|Systematic (IUPAC) name|
|Trade names||Lariam, Mephaquin or Mefliam|
|Metabolism||Extensively hepatic; main metabolite is inactive|
|Half-life||2 to 4 weeks|
|Excretion||Primarily bile and feces; urine (9% as unchanged drug, 4% as primary metabolite)|
|(what is this?)|
Mefloquine was developed in the 1970s at the United States Department of Defense's Walter Reed Army Institute of Research as a synthetic analogue of quinine. The brand name drug, Lariam, is manufactured by the Swiss company Hoffmann–La Roche. In August 2009, Roche stopped marketing Lariam in the United States. Generic mefloquine from other manufacturers is still widely available. It is on the World Health Organization's List of Essential Medicines, the most important medications needed in a basic health system.
Rare but serious neuropsychiatric problems have been associated with the use of mefloquine.
Mefloquine is used to both prevent and treat certain forms of malaria.
Mefloquine is useful for the prevention of malaria in all areas except for those where parasites may have resistance to multiple drugs, and is one of several anti-malarial drugs recommended by the United States Centers for Disease Control for this purpose. It is also recommended by the Infectious Disease Society of America for malaria prophylaxis as a first or second line agent, depending on resistance patterns in the malaria found in the geographic region visited. It is typically taken for one to two weeks before entering an area with malaria. Doxycycline and atovaquone/proguanil provide protection within one to two days and may be better tolerated. If a person becomes ill with malaria despite prophylaxis with mefloquine, the use of halofantrine and quinine for treatment may be ineffective.:4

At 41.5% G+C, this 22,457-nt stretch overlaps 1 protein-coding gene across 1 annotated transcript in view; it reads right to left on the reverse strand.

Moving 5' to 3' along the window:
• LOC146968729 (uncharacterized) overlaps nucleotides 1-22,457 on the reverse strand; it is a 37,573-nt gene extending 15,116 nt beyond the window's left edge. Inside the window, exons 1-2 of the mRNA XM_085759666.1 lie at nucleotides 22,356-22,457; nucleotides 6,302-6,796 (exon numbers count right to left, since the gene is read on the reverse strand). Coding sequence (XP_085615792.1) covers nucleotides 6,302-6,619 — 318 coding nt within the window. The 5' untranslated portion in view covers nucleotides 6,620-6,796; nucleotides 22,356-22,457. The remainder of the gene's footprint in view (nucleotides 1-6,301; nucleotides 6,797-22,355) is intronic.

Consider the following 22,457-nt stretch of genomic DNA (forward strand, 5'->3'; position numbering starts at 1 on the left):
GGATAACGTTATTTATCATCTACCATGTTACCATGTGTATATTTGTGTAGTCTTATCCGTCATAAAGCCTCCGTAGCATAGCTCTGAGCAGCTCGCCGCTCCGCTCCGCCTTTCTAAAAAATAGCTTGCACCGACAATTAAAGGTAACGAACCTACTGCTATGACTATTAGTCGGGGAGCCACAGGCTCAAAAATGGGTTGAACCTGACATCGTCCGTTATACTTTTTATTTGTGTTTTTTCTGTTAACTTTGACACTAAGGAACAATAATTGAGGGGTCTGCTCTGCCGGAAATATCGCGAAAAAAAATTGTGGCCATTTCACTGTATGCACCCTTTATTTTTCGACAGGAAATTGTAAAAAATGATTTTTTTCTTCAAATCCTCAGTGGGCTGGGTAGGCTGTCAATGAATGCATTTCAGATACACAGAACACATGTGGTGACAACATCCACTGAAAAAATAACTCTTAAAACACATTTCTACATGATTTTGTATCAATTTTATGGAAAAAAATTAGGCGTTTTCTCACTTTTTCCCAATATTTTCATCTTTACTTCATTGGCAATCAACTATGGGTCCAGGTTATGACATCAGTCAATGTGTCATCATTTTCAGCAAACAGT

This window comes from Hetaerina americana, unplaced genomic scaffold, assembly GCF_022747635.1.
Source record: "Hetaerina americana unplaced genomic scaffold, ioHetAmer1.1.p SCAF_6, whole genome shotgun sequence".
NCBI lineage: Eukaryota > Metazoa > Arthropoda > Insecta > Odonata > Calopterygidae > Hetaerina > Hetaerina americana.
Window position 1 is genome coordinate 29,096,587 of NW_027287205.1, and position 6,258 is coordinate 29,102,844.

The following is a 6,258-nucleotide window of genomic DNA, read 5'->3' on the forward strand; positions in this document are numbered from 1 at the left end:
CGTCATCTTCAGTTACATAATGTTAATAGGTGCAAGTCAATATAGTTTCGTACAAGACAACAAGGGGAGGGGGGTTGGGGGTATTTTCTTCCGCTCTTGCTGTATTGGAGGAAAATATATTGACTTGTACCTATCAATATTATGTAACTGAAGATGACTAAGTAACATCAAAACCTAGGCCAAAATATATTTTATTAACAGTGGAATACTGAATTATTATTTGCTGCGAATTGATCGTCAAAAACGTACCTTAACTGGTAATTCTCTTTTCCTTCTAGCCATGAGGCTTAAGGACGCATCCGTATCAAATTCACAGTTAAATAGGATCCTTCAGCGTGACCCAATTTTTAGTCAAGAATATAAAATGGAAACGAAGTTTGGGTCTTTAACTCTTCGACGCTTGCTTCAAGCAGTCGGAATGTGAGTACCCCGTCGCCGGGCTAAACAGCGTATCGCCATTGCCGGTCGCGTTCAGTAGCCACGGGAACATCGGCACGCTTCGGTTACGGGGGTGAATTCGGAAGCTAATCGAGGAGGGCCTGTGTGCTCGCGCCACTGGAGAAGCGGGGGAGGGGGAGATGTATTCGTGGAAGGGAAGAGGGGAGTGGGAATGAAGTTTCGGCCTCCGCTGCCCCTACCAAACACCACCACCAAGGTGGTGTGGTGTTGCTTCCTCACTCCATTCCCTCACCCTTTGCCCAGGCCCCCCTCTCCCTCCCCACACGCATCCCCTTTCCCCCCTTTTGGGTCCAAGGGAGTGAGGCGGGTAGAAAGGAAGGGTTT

Mefloquine is used as a treatment for chloroquine-sensitive or resistant Plasmodium falciparum malaria, and is deemed a reasonable alternative for uncomplicated chloroquine-resistant Plasmodium vivax malaria. It is one of several drugs recommended by the United States Centers for Disease Control  It is not recommended for severe malaria infections, particularly infections from P. falciparum, which should be treated with intravenous antimalarials. Mefloquine does not eliminate parasites in the liver phase of the disease, and people with P. vivax malaria should be treated with a second drug that is effective for the liver phase, such as primaquine.:4
Mefloquine is widely used for the treatment of malaria in pregnancy. Limited data suggests that it is safe for this purpose.
Mefloquine is contraindicated in those with a previous history of seizures or a recent history of psychiatric disorders. Severe side effects requiring hospitalization are rare. Compared to other malaria prophylaxis regimens, mefloqinone may produce more side effects in non-pregnant travelers. In pregnant travelers, it appears to pose minimal risk to the fetus. 
Neurologic and psychiatric
In 2013 the United States Food and Drug Administration added a boxed warning to the U.S. label of mefloquine regarding the potential for neuropsychiatric side effects that may persist even after discontinuing administration of the drug. Psychiatric effects include anxiety, hallucinations, depression, unusual behavior, and suicidal ideations, among others. Neurologic effects include dizziness, loss of balance, and tinnitus. The label warns that mild symptoms may presage more serious ones, and that the drug should be discontinued at the first sign of symptoms. Mefloquine should not be used in people with a history of psychiatric problems.